Giving Thanks

— by Loquacious (Feb2007)

In the last year or so, I have talked to quite a few members (both new and old) who are under the misconception that there are restrictive rules about sending in kudos and bangs for the Enigma puzzles. In fact, enough people have said (a) “Oh, I thought I had to solve a puzzle in order to give it kudos”; or (b) “Oh, I thought I had to send in a list of solutions in order to send in kudos”; or (c) “What’s kudos?” that I think it is time to talk about the real rules for them. [If you’re in the (c) group, see the glossary in the Guide]

Rule One: You do not have to solve a puzzle to find it worthy of gratitude and admiration. Kudos is given because you find a puzzle particularly pleasing, even if you have not solved it. A puzzle can get kudos because someone just starting out does well, or a verse is clever even though the base is not a barn-burner, or . . . well, for whatever reason you want. I have given my bang to a puzzle that drove me nuts and that I never solved, but when I saw the answer I was floored. In other words, kudos is given for any reason you want to say thank you.

Rule Two: You do not have to submit a list of solutions to our solutions editor, Pebbles, in order to send in kudos and bangs to her. You do not have to earn the right to give kudos. Anyone can say “well done!”

Rule Three: Neither kudos nor bangs are rated by anyone but you. If you liked a puzzle because it amused you, or because you could solve it and that made you happy, then give it your thumbs-up. This is the only external reward composers get for the time and effort put into constructing a puzzle. A bang (!) is an extra-special reward given to that one puzzle for the month that pleased you in some way special only to you. It does not have to be the hardest puzzle or the longest puzzle or the shortest puzzle. A bang goes to your favorite puzzle.

Rule Four: Be generous with your kudos, and do select one puzzle that gets your bang. [It’s good form to award a bang, even if there is only one kudos on your list.—Ed.] As a lightweight contributor and composer, I cannot tell you how thrilling and pleasing it is to me when someone is kind enough to tell me they liked my efforts. For the heavy hitters who spend many, many hours constructing those amazingly brilliant flats, forms, crypts, extras, and cryptics, I can only imagine how much they appreciate being told how great they are (because they are). But as one of the lighter contributors, I can also tell you that the kudos I’ve received have encouraged me that I’m not unworthy and that I should keep contributing.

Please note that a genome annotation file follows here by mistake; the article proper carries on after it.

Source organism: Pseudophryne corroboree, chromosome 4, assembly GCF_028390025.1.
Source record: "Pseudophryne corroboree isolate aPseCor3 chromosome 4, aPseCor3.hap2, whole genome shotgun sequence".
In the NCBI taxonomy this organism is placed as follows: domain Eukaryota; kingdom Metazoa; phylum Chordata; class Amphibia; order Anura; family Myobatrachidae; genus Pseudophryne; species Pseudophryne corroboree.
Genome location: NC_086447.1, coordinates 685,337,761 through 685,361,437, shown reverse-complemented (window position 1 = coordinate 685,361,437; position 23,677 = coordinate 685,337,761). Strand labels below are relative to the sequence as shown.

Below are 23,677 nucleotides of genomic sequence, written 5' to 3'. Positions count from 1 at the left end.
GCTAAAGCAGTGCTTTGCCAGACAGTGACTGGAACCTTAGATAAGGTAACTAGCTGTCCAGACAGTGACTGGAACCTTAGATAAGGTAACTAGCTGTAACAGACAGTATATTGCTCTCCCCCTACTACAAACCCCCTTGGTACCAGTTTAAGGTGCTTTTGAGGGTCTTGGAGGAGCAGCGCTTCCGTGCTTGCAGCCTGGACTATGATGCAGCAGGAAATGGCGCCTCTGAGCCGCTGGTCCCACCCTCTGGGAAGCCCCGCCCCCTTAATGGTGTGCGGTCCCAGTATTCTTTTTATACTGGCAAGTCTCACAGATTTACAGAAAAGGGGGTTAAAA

Rule Five: Send your kudos to the solutions editor as soon as you can after solutions are due (or even before if you are finished with that issue). Sax asked for more puzzles in almost every issue. I think that if more people sent more kudos, we would have more composers and more puzzles. If I’m on the right track here, perhaps Crax will not have to send out this plea again. As one of our members said to me when I asked him if I should say something about this, “It’s all we get.” It’s good manners, too.

More On Kudos

— by Wampahoofus (Mar2007)

  1. Puzzlers can kudize things other than puzzles. For example, logos, other artwork, articles, the general quality of an issue or the editing. Be creative!
  2. One more bit of kudos lore: I believe there is a term “Newrow bang” used when a puzzle receives one bang which is also the only kudos. I have contributed several of these over the years, and was recently deprived of contributing one by Newrow himself! He joined me in kudizing Ucaoimhu’s letter bank on low-Imre-Nagy and Merrily We Roll Along (June/2007 56).
faq/giving_thanks.txt · Last modified: 2007/09/23 00:08 by loquacious
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